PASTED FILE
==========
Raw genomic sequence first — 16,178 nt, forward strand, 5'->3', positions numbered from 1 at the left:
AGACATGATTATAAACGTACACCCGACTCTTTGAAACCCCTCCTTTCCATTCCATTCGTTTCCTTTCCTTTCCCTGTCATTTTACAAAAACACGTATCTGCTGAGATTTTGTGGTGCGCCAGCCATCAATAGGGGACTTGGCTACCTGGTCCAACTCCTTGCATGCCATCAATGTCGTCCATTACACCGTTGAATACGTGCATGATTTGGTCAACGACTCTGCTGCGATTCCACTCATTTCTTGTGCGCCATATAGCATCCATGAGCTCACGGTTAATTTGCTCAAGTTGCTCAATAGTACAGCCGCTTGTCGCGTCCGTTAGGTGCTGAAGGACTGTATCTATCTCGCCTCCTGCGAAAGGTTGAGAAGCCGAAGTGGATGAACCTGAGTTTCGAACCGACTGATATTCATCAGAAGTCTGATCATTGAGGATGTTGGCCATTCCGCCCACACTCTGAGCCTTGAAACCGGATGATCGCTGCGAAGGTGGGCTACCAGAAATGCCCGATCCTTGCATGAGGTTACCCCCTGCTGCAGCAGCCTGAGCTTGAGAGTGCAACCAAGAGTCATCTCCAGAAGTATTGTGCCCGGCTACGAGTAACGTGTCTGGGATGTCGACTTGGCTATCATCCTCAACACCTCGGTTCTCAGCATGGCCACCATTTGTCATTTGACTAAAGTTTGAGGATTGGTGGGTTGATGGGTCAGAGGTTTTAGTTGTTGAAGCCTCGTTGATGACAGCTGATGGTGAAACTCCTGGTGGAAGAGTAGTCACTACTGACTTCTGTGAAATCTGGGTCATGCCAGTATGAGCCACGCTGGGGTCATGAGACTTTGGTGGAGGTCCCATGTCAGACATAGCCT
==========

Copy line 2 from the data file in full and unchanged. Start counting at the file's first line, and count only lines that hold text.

AGACATGATTATAAACGTACACCCGACTCTTTGAAACCCCTCCTTTCCATTCCATTCGTTTCCTTTCCTTTCCCTGTCATTTTACAAAAACACGTATCTGCTGAGATTTTGTGGTGCGCCAGCCATCAATAGGGGACTTGGCTACCTGGTCCAACTCCTTGCATGCCATCAATGTCGTCCATTACACCGTTGAATACGTGCATGATTTGGTCAACGACTCTGCTGCGATTCCACTCATTTCTTGTGCGCCATATAGCATCCATGAGCTCACGGTTAATTTGCTCAAGTTGCTCAATAGTACAGCCGCTTGTCGCGTCCGTTAGGTGCTGAAGGACTGTATCTATCTCGCCTCCTGCGAAAGGTTGAGAAGCCGAAGTGGATGAACCTGAGTTTCGAACCGACTGATATTCATCAGAAGTCTGATCATTGAGGATGTTGGCCATTCCGCCCACACTCTGAGCCTTGAAACCGGATGATCGCTGCGAAGGTGGGCTACCAGAAATGCCCGATCCTTGCATGAGGTTACCCCCTGCTGCAGCAGCCTGAGCTTGAGAGTGCAACCAAGAGTCATCTCCAGAAGTATTGTGCCCGGCTACGAGTAACGTGTCTGGGATGTCGACTTGGCTATCATCCTCAACACCTCGGTTCTCAGCATGGCCACCATTTGTCATTTGACTAAAGTTTGAGGATTGGTGGGTTGATGGGTCAGAGGTTTTAGTTGTTGAAGCCTCGTTGATGACAGCTGATGGTGAAACTCCTGGTGGAAGAGTAGTCACTACTGACTTCTGTGAAATCTGGGTCATGCCAGTATGAGCCACGCTGGGGTCATGAGACTTTGGTGGAGGTCCCATGTCAGACATAGCCT